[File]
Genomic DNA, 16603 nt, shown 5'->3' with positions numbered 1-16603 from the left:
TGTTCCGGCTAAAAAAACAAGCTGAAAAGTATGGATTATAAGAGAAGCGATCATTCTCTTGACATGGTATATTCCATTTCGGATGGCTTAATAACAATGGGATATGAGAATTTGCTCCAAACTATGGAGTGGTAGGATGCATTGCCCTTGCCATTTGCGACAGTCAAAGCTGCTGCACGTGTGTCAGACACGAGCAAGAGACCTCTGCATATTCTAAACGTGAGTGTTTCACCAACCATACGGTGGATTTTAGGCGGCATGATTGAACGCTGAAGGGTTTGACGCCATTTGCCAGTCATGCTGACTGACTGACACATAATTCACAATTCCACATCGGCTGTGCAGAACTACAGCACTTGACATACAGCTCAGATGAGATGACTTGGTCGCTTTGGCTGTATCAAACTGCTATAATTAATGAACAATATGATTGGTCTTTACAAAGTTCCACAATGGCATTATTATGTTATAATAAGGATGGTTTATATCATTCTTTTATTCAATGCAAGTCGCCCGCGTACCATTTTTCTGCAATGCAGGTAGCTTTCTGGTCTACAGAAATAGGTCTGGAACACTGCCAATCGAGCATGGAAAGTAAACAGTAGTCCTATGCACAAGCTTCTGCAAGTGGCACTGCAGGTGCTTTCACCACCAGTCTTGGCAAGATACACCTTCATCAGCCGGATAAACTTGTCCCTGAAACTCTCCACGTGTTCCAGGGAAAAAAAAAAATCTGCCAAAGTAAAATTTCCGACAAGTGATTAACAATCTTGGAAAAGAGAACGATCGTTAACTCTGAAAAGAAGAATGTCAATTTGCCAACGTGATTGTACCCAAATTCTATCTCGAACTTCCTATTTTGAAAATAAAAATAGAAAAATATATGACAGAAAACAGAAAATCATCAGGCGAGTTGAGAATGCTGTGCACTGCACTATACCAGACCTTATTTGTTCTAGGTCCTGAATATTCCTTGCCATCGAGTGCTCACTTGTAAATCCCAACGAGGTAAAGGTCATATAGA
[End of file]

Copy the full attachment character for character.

Genomic DNA, 16603 nt, shown 5'->3' with positions numbered 1-16603 from the left:
TGTTCCGGCTAAAAAAACAAGCTGAAAAGTATGGATTATAAGAGAAGCGATCATTCTCTTGACATGGTATATTCCATTTCGGATGGCTTAATAACAATGGGATATGAGAATTTGCTCCAAACTATGGAGTGGTAGGATGCATTGCCCTTGCCATTTGCGACAGTCAAAGCTGCTGCACGTGTGTCAGACACGAGCAAGAGACCTCTGCATATTCTAAACGTGAGTGTTTCACCAACCATACGGTGGATTTTAGGCGGCATGATTGAACGCTGAAGGGTTTGACGCCATTTGCCAGTCATGCTGACTGACTGACACATAATTCACAATTCCACATCGGCTGTGCAGAACTACAGCACTTGACATACAGCTCAGATGAGATGACTTGGTCGCTTTGGCTGTATCAAACTGCTATAATTAATGAACAATATGATTGGTCTTTACAAAGTTCCACAATGGCATTATTATGTTATAATAAGGATGGTTTATATCATTCTTTTATTCAATGCAAGTCGCCCGCGTACCATTTTTCTGCAATGCAGGTAGCTTTCTGGTCTACAGAAATAGGTCTGGAACACTGCCAATCGAGCATGGAAAGTAAACAGTAGTCCTATGCACAAGCTTCTGCAAGTGGCACTGCAGGTGCTTTCACCACCAGTCTTGGCAAGATACACCTTCATCAGCCGGATAAACTTGTCCCTGAAACTCTCCACGTGTTCCAGGGAAAAAAAAAAATCTGCCAAAGTAAAATTTCCGACAAGTGATTAACAATCTTGGAAAAGAGAACGATCGTTAACTCTGAAAAGAAGAATGTCAATTTGCCAACGTGATTGTACCCAAATTCTATCTCGAACTTCCTATTTTGAAAATAAAAATAGAAAAATATATGACAGAAAACAGAAAATCATCAGGCGAGTTGAGAATGCTGTGCACTGCACTATACCAGACCTTATTTGTTCTAGGTCCTGAATATTCCTTGCCATCGAGTGCTCACTTGTAAATCCCAACGAGGTAAAGGTCATATAGA